But anyway, this led to a lot of Netflix binge-watching, which was always frustrating – with the above Seven Seconds, ten episodes totalled around eleven hours entirely (there was one episode which was seventy-five minutes long, which is pretty much never necessary) and it worked out that if I watched all ten episodes, then spent another three hours or so writing an article on the show, my final pay would work out as less than minimum wage. Which I was not wholly impressed by. So I wrote this article about why TV episodes are too long instead. Though admittedly I’d probably mind less if I was paid more. So, you know.

(Some months later, a more well established TV critic, the name of whom escapes me, wrote something similar titled something to the effect of “overly long episodes are the TV equivalent of manspreading”, which is a much better title than mine. Made me laugh, anyway.)

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The Defenders is less a story, and more a drawn out contractual obligation

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It’s not so much that The Defenders is bad, exactly. Bits of it are quite good. The leads are, if nothing else, good at their job and keep the show afloat even as the script drags it down. Equally, though, it has to be said – it takes a special kind of programme to waste Sigourney Weaver. At the end of the day, there’s never really a sense that someone went into this with a story they wanted to tell, or any particular vision they wanted to realise.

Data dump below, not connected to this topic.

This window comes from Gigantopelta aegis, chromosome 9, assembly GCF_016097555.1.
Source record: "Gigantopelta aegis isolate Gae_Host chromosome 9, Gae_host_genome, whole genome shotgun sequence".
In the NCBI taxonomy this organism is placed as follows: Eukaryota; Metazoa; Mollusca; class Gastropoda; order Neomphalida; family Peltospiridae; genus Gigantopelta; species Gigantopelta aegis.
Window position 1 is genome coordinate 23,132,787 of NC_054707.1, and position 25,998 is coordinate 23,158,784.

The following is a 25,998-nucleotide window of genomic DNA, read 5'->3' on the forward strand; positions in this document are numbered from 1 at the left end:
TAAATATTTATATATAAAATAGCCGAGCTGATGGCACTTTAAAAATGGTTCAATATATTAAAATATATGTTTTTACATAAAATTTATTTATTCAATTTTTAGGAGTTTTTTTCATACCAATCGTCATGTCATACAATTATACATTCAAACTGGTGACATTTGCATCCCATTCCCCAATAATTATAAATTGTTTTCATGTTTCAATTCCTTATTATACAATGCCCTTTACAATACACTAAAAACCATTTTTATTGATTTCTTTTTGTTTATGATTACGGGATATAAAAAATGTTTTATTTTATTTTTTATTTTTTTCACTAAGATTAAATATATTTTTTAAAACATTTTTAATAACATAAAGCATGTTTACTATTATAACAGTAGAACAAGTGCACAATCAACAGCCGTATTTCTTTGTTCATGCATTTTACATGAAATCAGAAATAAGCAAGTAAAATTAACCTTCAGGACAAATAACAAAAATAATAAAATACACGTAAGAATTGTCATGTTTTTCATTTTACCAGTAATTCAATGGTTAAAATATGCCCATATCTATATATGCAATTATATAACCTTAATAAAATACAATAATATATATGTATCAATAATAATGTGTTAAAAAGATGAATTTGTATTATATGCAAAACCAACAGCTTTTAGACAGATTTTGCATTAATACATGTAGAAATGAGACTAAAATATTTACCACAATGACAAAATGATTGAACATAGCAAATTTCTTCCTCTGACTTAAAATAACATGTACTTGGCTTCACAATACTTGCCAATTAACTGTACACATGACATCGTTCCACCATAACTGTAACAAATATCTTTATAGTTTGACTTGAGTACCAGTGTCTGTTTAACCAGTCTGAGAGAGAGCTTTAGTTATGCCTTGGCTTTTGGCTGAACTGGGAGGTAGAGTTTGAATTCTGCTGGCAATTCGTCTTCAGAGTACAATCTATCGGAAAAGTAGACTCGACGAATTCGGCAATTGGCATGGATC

Me on The Defenders, which I found quite disappointing on the whole.

Actually, “disappointing on the whole” is being far too kind – wasn’t it just staggeringly bad? Quite apart from the fact it managed to waste Sigourney Weaver (!!!) it moved at an absolutely glacial pace while still doing very little. One of the big things that stood out to me, actually, was that it couldn’t find the time for a scene between Matt and Claire, despite how important they’d been to one another in Daredevil. Just such a lack of focus on or interest in the characters (to say of nothing of moments of outright sloppiness, like poorly staged fight scenes and tonally mismatched musical cues), it was ultimately pretty substanceless.

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Costume designer Stephanie Maslansky on The Defenders, how to break into the industry, and more

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[Conveying character and theme] is the main job of a costume designer. We carefully read the script and have many meetings where we discuss ideas. Essentially you want to convey a character’s present, as well as the past and even some of the future. Color and texture is important as well as silhouette. Economic status, state of mind, state of health, country of origin, political leanings—these are some of the many notions to be conveyed through costume.

An interview I did recently with Stephanie Maslansky – she told me a few interesting things about Sigourney Weaver’s character in The Defenders, as well as some great tips on how to become a costume designer!

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The Defenders catch-up: What happened in Jessica Jones?

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We’re not far from the debut of Netflix’s superhero team up extravaganza, The Defenders. It’s set to unite Daredevil, Jessica Jones, Luke Cage and Iron Fist, bringing each one together from their own shows to fight a new evil that threatens New York.  

There’s just one problem though – what if you can’t remember what happened in the other shows? It’s been a while, after all, and you probably don’t have the time to binge watch them all ahead of The Defenders’ August 18th broadcast date. No need to worry – here’s your explanation of everything that happened in Jessica Jones…

Here’s a summary of Jessica Jones, which was the best of all the Marvel superhero shows. This one is absolutely, completely, worth the watch.

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Jessica Jones: Why Kilgrave is Marvel’s Best Villain